On the 2nd February, 2020, GitHub captured a snapshot of every active public repository, to be preserved in the GitHub Arctic Code Vault for 1000 years.
Github is a cloud-based social sharing site for coders. The platform runs on an open-source framework, allowing the code to be accessed by the general public and altered by anyone. All changes are tracked by the platform’s Git revision control system so users can see how code evolves from its original form.
Last year, Github announced The GitHub Archive Program. This is GitHub’s aim to help preserve open-source software for future generations. GitHub partnered with the Long Now Foundation, the Internet Archive, the Software Heritage Foundation, Arctic World Archive, Microsoft Research, the Bodleian Library, and Stanford Libraries to ensure the long-term preservation of the world’s open-source software.
This week, GitHub captured a snapshot of every active public repository. The data captured will be stored on 3,500-foot film reels, provided and encoded by Piql, a Norwegian company that specialises in very-long-term data storage. Simulated ageing tests indicate this film will last 1000 years. The data will be stored in the GitHub Arctic Code Vault, which will be preserved in the Arctic World Archive. The Arctic World Archive is a very-long-term archival facility 250 meters deep in the permafrost of an Arctic mountain. It is located in a decommissioned coal mine in Svalbard.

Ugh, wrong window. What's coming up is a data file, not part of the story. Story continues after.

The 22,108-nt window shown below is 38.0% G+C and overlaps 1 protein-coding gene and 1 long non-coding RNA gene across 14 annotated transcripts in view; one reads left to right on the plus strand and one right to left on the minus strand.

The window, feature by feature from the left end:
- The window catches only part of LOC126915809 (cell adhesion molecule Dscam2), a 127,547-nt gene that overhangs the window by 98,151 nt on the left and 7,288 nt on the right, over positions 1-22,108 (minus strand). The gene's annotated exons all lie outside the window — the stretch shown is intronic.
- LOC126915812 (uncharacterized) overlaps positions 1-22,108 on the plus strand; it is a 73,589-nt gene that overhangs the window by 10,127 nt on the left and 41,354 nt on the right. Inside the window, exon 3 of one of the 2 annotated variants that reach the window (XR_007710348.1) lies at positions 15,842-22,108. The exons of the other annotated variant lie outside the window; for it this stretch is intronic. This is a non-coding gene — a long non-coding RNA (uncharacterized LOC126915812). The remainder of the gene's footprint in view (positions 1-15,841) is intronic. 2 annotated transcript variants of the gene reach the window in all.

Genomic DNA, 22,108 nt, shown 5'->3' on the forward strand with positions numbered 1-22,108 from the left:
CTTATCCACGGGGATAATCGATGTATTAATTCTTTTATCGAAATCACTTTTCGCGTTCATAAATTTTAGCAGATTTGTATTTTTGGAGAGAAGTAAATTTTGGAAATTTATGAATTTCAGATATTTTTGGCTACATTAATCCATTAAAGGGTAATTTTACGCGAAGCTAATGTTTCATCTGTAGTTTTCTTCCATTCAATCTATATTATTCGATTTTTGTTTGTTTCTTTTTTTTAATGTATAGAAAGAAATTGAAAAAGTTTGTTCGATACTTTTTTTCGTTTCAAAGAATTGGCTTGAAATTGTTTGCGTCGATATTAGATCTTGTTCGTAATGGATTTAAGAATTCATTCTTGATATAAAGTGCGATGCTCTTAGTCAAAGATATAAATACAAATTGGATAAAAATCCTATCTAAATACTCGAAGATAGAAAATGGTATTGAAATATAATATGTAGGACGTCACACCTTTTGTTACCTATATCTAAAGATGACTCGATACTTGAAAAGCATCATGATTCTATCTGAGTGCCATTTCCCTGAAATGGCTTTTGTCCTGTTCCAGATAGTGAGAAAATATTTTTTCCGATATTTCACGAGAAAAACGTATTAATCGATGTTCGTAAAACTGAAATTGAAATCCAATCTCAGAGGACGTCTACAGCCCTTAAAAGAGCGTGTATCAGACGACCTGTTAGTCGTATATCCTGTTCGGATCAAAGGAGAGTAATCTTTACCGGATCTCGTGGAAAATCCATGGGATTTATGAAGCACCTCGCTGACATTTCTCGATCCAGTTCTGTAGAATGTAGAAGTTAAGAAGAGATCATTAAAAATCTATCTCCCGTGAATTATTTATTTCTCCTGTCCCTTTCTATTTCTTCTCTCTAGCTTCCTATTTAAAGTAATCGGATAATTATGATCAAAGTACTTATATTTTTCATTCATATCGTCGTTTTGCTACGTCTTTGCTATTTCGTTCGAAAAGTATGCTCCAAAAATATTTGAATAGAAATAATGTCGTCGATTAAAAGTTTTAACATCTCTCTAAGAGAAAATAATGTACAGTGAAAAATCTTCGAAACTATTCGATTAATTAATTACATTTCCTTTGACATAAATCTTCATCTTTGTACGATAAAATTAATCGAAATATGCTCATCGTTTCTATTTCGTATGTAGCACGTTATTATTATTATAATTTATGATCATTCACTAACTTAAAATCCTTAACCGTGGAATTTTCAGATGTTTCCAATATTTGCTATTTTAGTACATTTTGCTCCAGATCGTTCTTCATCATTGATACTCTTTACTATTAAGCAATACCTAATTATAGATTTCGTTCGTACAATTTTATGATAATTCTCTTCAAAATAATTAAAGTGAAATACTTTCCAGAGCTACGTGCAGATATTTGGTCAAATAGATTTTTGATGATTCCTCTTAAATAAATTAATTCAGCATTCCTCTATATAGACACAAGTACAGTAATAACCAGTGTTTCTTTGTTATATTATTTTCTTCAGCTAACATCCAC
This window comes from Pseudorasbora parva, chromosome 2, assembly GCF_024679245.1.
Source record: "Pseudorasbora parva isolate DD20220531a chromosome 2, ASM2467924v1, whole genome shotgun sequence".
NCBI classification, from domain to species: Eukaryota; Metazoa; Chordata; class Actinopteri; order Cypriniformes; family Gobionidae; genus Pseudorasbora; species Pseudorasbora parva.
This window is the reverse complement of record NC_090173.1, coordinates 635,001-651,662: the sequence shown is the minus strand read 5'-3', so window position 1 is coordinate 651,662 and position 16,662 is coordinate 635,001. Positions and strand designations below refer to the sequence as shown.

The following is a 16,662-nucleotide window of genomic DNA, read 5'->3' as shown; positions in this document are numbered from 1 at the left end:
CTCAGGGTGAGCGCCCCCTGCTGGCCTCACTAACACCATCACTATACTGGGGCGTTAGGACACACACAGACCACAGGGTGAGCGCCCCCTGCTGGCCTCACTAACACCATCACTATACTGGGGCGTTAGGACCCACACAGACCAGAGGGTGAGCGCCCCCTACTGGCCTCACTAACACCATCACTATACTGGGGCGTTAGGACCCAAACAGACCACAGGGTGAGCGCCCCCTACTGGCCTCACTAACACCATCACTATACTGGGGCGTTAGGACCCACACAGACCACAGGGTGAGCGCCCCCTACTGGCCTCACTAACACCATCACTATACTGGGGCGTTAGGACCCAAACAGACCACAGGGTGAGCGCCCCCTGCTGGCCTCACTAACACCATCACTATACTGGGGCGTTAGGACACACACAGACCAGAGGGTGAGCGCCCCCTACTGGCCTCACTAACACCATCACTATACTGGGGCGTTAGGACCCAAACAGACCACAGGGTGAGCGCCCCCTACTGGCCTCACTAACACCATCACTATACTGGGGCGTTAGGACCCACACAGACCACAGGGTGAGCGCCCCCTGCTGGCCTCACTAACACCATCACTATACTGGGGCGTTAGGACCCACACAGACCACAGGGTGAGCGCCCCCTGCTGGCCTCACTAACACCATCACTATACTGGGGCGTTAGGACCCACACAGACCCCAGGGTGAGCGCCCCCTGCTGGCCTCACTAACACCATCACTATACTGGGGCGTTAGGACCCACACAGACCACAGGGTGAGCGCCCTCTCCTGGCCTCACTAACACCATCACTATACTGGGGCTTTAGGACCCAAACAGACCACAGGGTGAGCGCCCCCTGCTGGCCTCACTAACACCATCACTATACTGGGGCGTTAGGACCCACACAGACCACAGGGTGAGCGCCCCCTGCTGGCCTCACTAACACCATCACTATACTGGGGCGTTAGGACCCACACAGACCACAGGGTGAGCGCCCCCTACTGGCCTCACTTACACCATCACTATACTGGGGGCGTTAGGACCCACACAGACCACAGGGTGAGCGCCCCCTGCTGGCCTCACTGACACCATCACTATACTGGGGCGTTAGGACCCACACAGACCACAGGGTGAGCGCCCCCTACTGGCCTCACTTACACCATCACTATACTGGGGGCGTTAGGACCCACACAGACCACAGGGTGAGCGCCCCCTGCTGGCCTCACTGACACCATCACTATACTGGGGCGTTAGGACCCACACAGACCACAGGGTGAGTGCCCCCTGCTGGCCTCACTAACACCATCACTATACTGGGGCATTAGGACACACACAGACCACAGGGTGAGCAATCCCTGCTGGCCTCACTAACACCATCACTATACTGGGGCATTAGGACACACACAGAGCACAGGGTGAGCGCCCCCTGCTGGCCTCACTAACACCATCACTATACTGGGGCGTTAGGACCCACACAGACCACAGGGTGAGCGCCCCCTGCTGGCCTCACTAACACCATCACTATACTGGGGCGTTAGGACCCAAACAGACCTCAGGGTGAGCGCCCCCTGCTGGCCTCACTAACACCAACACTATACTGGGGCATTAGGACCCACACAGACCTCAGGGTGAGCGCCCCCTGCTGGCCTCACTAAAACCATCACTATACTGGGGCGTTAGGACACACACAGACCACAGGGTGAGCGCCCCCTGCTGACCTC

The recent update sees the progress of the project, which is now officially in production and estimated to take about two months to complete. Github says they will return to Svalbard in the Spring for the official deposit of the Arctic Code vault into the archive.
Github also announced an open-sourced guide to the location of each repository. The guide also explains how to recover the data. The company says “the guide provides an overview of what software is, an explanation of open source and its ethos, and a technical overview of how to unpack the archive’s contents.”